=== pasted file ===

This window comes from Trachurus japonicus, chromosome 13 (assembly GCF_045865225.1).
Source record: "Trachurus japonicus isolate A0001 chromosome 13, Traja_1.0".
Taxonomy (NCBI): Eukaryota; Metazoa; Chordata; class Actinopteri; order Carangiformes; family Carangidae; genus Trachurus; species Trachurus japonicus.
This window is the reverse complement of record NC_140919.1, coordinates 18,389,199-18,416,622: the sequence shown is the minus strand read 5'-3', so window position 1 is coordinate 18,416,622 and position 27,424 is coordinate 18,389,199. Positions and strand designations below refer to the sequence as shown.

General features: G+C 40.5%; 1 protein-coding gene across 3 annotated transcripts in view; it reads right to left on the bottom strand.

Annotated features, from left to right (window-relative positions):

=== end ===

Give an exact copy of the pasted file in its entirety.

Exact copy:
This window comes from Trachurus japonicus, chromosome 13 (assembly GCF_045865225.1).
Source record: "Trachurus japonicus isolate A0001 chromosome 13, Traja_1.0".
Taxonomy (NCBI): Eukaryota; Metazoa; Chordata; class Actinopteri; order Carangiformes; family Carangidae; genus Trachurus; species Trachurus japonicus.
This window is the reverse complement of record NC_140919.1, coordinates 18,389,199-18,416,622: the sequence shown is the minus strand read 5'-3', so window position 1 is coordinate 18,416,622 and position 27,424 is coordinate 18,389,199. Positions and strand designations below refer to the sequence as shown.

General features: G+C 40.5%; 1 protein-coding gene across 3 annotated transcripts in view; it reads right to left on the bottom strand.

Annotated features, from left to right (window-relative positions):